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It's that time of the year again, time to go back to school shopping. As another summer comes to an end and a new school year is quickly approaching, parents are beginning to prepare their kids for a successful year at school and this often means the purchasing of a new backpack. With so much to do in order to prepare for the upcoming school year, few stop to think about backpack safety for kids. Did you know that carrying a heavy backpack to school just may be causing health problems for your kids?

According to the U.S. Consumer Product Safety Commission, children between the ages of 5-18 account for 6,500 emergency room visits related to carrying a backpack that is too heavy for them. More research indicates that by the end of the school year, nearly 60 percent of all school-aged children will experience at least one episode of lower back pain. Backpacks that are too heavy are responsible for a significant amount of back pain from children ranging in age from elementary school all the way up through college. Common symptoms of poor backpack loading and carrying can include headaches, poor posture, neck pain and shoulder pain or stiffness. Here are some tips to help you pick a bookbag that won't harm your child's back.

Tips for Backpack Safety for Kids:

Make sure your child's bookbag is no more than 5-10 percent of his/her body weight. A backpack that is too heavy will cause your child to bend forward in an attempt to better support the weight of his/her backpack rather than allow the shoulders and straps to support the weight. A bookbag that is overweight can be dangerous to the health of your child's back.

Compartments are key. Look for a backpack with compartments to effectively pack your child's bag. You won't have to worry about your child's lunch being flattened under their textbooks.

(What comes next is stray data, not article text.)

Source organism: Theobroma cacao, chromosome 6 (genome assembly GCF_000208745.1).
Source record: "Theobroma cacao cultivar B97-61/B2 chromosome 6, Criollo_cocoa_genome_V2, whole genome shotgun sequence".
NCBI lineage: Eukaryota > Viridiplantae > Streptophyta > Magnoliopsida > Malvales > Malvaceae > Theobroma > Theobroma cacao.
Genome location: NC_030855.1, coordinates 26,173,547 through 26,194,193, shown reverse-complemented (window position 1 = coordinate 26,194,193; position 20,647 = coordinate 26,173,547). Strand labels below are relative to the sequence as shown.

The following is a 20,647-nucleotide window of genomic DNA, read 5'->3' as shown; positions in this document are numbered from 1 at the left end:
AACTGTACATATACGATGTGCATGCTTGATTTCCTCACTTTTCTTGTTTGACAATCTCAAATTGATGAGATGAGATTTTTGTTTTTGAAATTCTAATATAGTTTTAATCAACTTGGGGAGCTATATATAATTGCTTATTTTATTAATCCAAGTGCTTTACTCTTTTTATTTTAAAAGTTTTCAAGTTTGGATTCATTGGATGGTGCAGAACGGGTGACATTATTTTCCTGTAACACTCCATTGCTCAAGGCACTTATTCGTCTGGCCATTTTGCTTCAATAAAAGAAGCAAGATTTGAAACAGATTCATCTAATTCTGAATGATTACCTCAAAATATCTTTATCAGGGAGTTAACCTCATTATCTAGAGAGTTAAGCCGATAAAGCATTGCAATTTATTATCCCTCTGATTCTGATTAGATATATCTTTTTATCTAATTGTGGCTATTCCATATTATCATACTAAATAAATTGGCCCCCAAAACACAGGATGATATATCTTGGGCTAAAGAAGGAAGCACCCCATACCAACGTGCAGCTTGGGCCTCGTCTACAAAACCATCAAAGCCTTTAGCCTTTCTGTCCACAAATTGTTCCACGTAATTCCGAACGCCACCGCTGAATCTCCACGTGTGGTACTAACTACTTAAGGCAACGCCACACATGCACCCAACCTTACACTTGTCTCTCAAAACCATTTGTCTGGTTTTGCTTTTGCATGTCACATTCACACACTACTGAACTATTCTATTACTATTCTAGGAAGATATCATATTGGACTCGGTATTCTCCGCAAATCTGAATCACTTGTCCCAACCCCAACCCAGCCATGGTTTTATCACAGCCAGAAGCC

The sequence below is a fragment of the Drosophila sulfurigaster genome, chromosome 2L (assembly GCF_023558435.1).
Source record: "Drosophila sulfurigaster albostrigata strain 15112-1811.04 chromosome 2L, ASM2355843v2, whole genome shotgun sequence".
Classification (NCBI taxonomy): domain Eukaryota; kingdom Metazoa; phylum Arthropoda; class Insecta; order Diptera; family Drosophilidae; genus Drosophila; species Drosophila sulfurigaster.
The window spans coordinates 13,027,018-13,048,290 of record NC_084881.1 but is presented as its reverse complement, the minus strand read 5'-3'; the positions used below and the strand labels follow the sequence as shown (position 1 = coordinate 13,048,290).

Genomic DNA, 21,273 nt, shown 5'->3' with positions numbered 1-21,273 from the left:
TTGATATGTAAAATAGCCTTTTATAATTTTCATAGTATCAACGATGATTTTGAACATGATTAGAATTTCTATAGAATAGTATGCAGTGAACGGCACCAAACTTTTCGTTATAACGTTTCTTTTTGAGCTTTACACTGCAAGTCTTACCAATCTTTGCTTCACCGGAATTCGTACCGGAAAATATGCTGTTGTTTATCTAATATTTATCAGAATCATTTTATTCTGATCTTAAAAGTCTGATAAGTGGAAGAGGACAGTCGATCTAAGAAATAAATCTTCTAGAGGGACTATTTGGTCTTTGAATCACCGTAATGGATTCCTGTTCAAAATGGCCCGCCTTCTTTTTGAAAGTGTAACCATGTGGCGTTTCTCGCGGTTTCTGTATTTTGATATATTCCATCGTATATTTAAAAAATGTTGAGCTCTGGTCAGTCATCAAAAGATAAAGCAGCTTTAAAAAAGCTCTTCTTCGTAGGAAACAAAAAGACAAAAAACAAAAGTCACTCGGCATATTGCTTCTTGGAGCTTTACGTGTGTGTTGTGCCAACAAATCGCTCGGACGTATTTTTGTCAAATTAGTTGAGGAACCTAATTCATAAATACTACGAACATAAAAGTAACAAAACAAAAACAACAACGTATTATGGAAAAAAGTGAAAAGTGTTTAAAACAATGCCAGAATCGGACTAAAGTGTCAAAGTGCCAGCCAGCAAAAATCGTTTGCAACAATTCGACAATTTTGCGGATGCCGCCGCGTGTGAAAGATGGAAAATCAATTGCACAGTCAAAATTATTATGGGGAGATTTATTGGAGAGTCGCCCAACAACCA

When packing a backpack, make sure your child places items that are bulky or pointy away from the back of the backpack. Pens and pencils rubbing against your child's back can lead to painful blisters.

Encourage your child to use both shoulder straps on their backpack, not just one. A backpack that is only supported with one strap disproportionately shifts all of the weight of the bag to one side of your child. This can cause lower back pain as well as neck and muscle spasms. Using two straps in key in backpack safety for kids.

Opt for a backpack with padded shoulder straps. Padded shoulder straps are definitely more comfortable, and they will not dig into your child's shoulders.

Shoulder straps should be adjustable. This can help you fit the backpack to your child's body. Straps that are too loose can cause your child's backpack to dangle and be uncomfortable. This can cause misalignment and pain in your child's back.

Talk to your child's school. If your child's bookbag continues to be too heavy despite taking every precaution to save your child's back, it may be possible to leave the heavy books at school and work from workbooks and handouts at home.

Talk to your kids about using their backpacks correctly. It may sound silly, but make sure your children know how to properly use their backpacks. Help them to understand why carrying too much stuffy or why only using one strap is bad for their backs. Children, who are educated about the importance of backpack ergonomics early on, can carry these lessons with them through high school, college and beyond.If you have questions about backpack safety for kids or your child has complained of back pain, contact a chiropractor today. Your child and family may benefit from chiropractic care.

More Information:

Matthew Gianforte, DC has been serving Kansas City and Johnson County area focusing on getting to the underlying cause of diseases through a whole systems approach with Functional Medicine and Chiropractic. Stop managing symptoms and start treating the underlying cause of disease, thereby addressing our chronic disease epidemic. Connect on Facebook, and Google+. Visit http://lifeworkskc.com for more information.

 

 

 

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Chicago-Midwest
Comment by C. Lynn Williams on August 31, 2014 at 9:36am

Great article informing parents about backpack safety for our kids! I've reblogged it too! Happy Sunday!

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